Friday, July 20, 2007
Notice that most of the indirect and direct storm strikes occurred before the great majority of population arrived in the area.
As related by Wikipedia:
Coastal damage in Florida near the point of landfall was catastrophic. Miami, well south of the point of landfall, escaped with very little damage; Hollywood and Fort Lauderdale suffered only slight damages. Northward, from Pompano Beach to Jupiter, buildings suffered serious damage from the heavy winds and 10 ft (3 meter) storm surge, which was heaviest in the vicinity of Palm Beach; total coastal damages were estimated as "several million" dollars. Because of well-issued hurricane warnings, residents were prepared for the storm, and the loss of life in the coastal Palm Beach area was only 26.
Inland, the hurricane wreaked much more widespread destruction along the more heavily populated coast of Lake Okeechobee. Residents had been warned to evacuate the low ground earlier in the day, but after the hurricane did not arrive on schedule, many thought it had missed and returned to their homes. When the worst of the storm crossed the lake — with winds measured on the ground at around 140 mph (225 km/h) — the south-blowing wind caused a storm surge to overflow the small dike that had been built at the south end of the lake. The resulting flood covered an area of hundreds of square miles with water that in some places was over 20 ft (6 m) deep. Houses were floated off of their foundations and dashed to pieces against any obstacle they encountered. Most survivors and bodies were washed out into the Everglades where many of the bodies were never found. As the rear eyewall passed over the area, the flood reversed itself, breaking the dikes along the northern coast of the lake and causing a similar but smaller flood.
Floodwaters persisted for several weeks, greatly impeding attempts to clean up the devastation. Burial services were quickly overwhelmed, and many of the bodies were placed into mass graves. Around 75% of the fatalities were migrant farm workers, making identification of both dead and missing bodies very difficult; as a result of this, the count of the dead is not very accurate. The Red Cross estimated the number of fatalities as 1,836, which was taken as the official count by the National Weather Service for many years; older sources usually list 3,411 as the hurricane's total count of fatalities, including the Caribbean. However, in 2003 the U.S. death count was revised as "at least" 2,500, making the Okeechobee hurricane the second-deadliest natural disaster in United States history behind the Galveston Hurricane of 1900.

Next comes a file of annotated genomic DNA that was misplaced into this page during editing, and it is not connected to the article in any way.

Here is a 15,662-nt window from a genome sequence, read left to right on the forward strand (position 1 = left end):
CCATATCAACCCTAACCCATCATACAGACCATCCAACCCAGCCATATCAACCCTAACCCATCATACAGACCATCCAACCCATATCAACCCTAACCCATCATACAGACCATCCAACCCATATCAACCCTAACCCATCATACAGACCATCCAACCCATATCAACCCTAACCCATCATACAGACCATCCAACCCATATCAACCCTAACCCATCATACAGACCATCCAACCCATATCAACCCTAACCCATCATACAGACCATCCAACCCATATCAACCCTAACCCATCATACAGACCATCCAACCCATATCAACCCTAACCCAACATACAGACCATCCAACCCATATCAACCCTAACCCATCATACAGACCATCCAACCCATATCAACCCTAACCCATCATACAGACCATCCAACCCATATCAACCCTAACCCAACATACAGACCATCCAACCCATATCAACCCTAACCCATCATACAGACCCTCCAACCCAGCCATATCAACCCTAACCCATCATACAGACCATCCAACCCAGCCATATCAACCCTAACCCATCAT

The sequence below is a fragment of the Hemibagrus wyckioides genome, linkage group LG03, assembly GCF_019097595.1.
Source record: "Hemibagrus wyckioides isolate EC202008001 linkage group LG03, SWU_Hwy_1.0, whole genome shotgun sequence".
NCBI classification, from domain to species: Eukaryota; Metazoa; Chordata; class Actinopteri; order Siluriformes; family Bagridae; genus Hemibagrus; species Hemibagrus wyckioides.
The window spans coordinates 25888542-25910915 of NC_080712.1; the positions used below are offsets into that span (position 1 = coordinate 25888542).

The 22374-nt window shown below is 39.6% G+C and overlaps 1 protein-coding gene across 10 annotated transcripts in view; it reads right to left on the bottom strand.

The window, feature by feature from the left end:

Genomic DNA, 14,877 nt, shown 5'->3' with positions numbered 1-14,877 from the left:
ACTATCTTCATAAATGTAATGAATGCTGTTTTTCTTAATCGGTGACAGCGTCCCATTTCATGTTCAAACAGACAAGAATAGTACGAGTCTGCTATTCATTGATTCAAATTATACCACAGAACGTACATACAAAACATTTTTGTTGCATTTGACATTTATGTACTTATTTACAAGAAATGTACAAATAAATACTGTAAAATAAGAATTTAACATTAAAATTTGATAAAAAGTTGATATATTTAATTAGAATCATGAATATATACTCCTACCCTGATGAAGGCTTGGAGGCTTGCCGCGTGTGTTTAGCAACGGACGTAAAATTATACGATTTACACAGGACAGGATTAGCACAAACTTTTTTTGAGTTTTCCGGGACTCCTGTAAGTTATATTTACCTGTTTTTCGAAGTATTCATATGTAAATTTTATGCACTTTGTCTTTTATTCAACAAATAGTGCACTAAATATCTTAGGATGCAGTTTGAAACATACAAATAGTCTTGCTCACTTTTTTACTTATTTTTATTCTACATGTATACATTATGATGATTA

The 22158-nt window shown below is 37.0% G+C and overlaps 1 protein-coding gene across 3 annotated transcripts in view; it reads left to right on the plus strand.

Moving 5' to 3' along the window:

Thousands of people were left homeless in Florida; property damage was estimated at $25 million ($200 million in 2005 US dollars). It is estimated that if a storm like this were to strike in modern times (the year 2003), it would cause $18.7 billion in damages. However, a levee breach of this kind is unlikely to occur again because of the much larger Herbert Hoover Dike that now contains the waters of Lake Okeechobee.
In answer to my question in the previous post, I did a search on the NOAA website (click here). The above storm tracks are those that came within 65 miles of Lake Worth during the 1945 through 1950 period. Looks like a real barrage over that period of time. That is a real cool site, by the way. I encourage you to check it out.
Some of these storms were in the Category 4 range, but hard to determine if they were at that strength when they affected this area.
Wednesday, July 18, 2007
Anyone know the strength and the dates of the hurricane's that caused this damage? (This picture is of demolition of the second floor in process - not the damage from the hurricane itself. The hurricane took off most of the southern half of the roof.)
This one is dated 1981 - before the addition to the south side of the building. From this distance, it still looks intact - 25+ years ago now.
By the way, these pictures come from a State of Florida website called "The Florida Memory Project". I managed to lose myself in it while retrieving these images. You can check it out yourself by clicking here.
Monday, July 16, 2007
Below are elements to a poster that dates from 1955. The poster appears minimized here, with the elements enlarged. Funny how the messages are eerily appropriate for today. Let me know if you know any of the names or recognize anyone in the pictures.
Especially interesting are the "Star Features" that include community goals reflecting a 1955 reality. With the exception of a few, the more things change, the more they stay the same. Hope you get a kick out of these. Thanks to Nadine Burns for providing the copy!!
Sunday, July 15, 2007
I thought you might be interested in these. The following maps show contributing and non-contributing structures in our six (6) historic districts. You will notice multiple maps for some indicating local and national districts. Requirements relating to the percentage of contributing structures are higher for national designations - as such, districts like Old Town have both local and national designation. The level of control is the same. The national designation signifies greater importance over a local designation and is really more of an honorary title.
These are apparently not available through the City's website so please feel free to access them here. Remember, by clicking on the image, you can enlarge them in another window for greater detail. By right clicking and selecting "save image", you can save them to your hard drive.